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A biochip that can be used to perform rapid genetic screening of thousands of molecules

A biochip that can be used to test thousands of molecules
Fluid cell characterization of metasurfaces. a Photo of metasurface chip enclosed in fluid cell. b Representative spectra from resonators with varying Δw. Solid lines represent fits to a Lorentzian oscillator. c Quality factor of resonances with different Δw. Bold markers and error bars are the mean and standard deviation for N = 30 resonators at each condition. Stars represent simulated values and the dashed line is a fit to predicted values from coupled mode theory. d Quality factor as a function of resonator spacing where mean and standard deviation are for N = 5 resonators at each condition. Credit: Nature Communications (2023). DOI: 10.1038/s41467-023-39721-w

A team of materials scientists and engineers at Stanford University, working with a colleague from ETH Zürich and another from Washington University in St. Louis, has developed a biochip that can be used to screen thousands of molecules and that was successfully tested with a live virus. Their paper is published in the journal Nature Communications.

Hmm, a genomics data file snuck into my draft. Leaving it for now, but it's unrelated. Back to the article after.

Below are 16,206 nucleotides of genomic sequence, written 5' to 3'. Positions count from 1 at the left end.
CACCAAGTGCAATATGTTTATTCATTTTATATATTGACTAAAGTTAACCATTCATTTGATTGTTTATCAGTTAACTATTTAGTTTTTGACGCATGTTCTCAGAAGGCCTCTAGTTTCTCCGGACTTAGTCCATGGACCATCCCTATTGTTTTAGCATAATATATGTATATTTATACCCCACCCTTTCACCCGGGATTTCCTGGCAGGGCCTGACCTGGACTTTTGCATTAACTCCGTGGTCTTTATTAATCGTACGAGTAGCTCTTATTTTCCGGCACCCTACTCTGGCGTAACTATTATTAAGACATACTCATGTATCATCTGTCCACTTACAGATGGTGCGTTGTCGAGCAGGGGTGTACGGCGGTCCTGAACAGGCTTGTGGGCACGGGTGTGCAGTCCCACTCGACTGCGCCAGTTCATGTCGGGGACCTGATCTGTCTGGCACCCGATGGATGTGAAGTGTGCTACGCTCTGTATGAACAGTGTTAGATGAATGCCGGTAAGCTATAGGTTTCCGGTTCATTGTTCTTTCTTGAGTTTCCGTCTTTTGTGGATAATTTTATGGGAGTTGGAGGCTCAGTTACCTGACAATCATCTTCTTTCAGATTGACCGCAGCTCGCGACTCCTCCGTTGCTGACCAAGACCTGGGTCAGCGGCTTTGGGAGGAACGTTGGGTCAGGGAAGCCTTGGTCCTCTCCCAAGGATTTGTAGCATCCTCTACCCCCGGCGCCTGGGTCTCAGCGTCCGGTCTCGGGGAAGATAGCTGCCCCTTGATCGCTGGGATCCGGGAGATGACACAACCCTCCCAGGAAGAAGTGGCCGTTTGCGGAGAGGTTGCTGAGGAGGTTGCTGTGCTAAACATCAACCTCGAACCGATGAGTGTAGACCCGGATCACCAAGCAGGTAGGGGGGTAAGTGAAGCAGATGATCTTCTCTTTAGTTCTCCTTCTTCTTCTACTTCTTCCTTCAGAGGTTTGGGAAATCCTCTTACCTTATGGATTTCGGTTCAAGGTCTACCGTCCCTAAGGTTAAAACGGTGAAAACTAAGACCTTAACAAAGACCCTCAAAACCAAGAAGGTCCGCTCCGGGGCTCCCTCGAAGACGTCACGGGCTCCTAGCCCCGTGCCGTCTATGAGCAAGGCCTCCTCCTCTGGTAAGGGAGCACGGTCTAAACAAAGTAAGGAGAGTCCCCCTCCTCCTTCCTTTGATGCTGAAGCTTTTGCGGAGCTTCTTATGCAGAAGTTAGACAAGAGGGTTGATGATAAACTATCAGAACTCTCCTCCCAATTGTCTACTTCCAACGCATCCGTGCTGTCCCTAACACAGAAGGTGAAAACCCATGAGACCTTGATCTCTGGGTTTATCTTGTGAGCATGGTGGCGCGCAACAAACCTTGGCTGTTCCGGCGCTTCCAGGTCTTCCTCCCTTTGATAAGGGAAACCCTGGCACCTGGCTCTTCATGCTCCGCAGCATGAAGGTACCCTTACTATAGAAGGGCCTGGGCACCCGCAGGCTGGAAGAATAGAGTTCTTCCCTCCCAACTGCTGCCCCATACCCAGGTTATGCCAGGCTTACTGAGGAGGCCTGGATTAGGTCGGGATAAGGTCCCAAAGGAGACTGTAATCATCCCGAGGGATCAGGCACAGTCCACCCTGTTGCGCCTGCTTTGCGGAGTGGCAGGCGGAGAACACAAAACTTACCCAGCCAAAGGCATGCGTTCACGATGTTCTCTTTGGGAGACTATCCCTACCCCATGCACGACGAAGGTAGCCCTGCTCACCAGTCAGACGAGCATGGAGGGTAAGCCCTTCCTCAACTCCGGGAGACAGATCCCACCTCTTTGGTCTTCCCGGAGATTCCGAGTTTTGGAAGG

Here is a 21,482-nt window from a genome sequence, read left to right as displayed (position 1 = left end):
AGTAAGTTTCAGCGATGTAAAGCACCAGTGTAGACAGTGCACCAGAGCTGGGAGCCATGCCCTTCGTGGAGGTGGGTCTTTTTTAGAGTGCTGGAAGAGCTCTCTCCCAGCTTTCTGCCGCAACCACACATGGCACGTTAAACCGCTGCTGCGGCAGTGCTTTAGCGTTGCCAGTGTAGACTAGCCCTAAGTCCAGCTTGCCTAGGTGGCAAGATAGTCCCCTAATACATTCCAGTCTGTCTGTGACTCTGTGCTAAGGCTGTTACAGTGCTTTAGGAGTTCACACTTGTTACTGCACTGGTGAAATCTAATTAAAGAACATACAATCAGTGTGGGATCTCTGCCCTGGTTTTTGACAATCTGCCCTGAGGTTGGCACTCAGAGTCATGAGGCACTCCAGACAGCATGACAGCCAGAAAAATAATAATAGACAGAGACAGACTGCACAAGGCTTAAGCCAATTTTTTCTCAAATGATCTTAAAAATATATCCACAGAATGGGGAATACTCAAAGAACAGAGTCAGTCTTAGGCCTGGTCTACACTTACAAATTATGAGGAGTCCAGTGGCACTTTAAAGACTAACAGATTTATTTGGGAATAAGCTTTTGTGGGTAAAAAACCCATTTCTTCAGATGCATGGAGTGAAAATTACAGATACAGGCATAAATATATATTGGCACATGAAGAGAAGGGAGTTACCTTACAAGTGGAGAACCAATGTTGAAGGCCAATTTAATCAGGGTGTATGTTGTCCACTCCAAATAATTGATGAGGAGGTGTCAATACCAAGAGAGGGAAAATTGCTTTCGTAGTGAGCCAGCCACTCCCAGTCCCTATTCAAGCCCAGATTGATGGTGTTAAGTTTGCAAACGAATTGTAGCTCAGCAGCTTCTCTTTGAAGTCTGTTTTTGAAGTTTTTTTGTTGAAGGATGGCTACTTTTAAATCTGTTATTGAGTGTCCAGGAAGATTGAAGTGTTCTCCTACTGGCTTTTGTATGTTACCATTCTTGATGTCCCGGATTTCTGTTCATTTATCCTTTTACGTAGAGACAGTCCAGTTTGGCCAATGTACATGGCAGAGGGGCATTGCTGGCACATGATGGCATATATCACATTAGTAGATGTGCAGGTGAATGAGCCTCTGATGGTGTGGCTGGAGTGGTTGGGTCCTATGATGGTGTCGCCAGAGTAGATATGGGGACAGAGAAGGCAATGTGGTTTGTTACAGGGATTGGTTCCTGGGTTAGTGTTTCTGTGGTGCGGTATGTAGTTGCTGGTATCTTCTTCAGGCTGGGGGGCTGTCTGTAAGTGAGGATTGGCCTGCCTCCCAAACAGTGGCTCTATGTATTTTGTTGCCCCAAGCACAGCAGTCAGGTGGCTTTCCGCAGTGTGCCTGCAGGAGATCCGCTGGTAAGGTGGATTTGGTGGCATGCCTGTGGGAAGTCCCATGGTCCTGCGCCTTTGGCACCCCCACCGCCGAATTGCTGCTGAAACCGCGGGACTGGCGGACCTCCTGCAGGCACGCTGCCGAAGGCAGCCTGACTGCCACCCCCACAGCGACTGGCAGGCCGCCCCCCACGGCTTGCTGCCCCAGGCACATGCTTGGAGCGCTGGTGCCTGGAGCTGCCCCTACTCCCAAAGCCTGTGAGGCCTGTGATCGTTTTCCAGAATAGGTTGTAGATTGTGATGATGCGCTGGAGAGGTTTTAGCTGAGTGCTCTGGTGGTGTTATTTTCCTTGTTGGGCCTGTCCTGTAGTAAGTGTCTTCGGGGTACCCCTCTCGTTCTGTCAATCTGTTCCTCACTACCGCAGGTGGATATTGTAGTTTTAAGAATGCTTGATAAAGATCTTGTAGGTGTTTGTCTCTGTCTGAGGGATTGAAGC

Using genetic analysis methods to test has become an important part of research and diagnostic applications. But as the researchers with this new effort note, current approaches using nucleic acid technology rely on amplification of samples which can lead to inhibition. In the new study, the research team took a new approach—they built a biochip with tiny silicon boxes that can each be used to screen molecules. Such an approach allows for detecting up to 160,000 molecules on a just 1 cm2 in size.

The biochip was built by creating multiple silicon boxes that sit on the surface of the chip situated in arrays. Each of the arrays measures just 160 nanometers wide, 600 nanometers long and 500 nanometers high. The boxes were made in such a way as to focus fired from below on their top surfaces—this was achieved by adding nanoantennas. Thus, the boxes were able to exert control over far-field scattering, which allowed for measuring shifts in wavelengths of light as they emerged from a given box, revealing the structure of a molecule.

To test their biochip, the research team applied 22 single-stranded gene bits to the boxes and then submerged them in a buffer solution—the solution was used to join complementary DNA strands with tethered ones, causing a shift in the wavelength of the light emitted from each box. The team found the chip capable of identifying 4,000 copies of target genes per microliter of buffer solution.

The researchers suggest their could be used as both a and as a research aid. To further prove its utility, they used it to detect SARS-COV-2 gene fragments.

More information: Jack Hu et al, Rapid genetic screening with high quality factor metasurfaces, Nature Communications (2023). DOI: 10.1038/s41467-023-39721-w

Journal information: Nature Communications

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